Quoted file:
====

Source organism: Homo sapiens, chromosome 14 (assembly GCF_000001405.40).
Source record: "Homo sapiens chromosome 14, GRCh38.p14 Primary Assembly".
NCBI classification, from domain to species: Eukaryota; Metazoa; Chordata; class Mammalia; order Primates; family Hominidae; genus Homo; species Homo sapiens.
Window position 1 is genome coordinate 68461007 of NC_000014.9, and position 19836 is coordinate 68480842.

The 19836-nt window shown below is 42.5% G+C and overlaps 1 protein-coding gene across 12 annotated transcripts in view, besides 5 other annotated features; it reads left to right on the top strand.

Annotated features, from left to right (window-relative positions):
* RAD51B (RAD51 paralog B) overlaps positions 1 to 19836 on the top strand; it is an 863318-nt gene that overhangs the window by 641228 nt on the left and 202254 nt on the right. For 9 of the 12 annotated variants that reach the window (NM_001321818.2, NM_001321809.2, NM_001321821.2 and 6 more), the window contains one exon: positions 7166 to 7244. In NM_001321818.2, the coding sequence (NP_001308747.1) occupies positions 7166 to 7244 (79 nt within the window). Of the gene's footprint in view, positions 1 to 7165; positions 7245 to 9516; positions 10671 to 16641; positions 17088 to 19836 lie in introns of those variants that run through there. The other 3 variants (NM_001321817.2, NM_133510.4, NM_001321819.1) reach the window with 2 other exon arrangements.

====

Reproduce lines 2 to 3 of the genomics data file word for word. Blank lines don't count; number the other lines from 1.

Source record: "Homo sapiens chromosome 14, GRCh38.p14 Primary Assembly".
NCBI classification, from domain to species: Eukaryota; Metazoa; Chordata; class Mammalia; order Primates; family Hominidae; genus Homo; species Homo sapiens.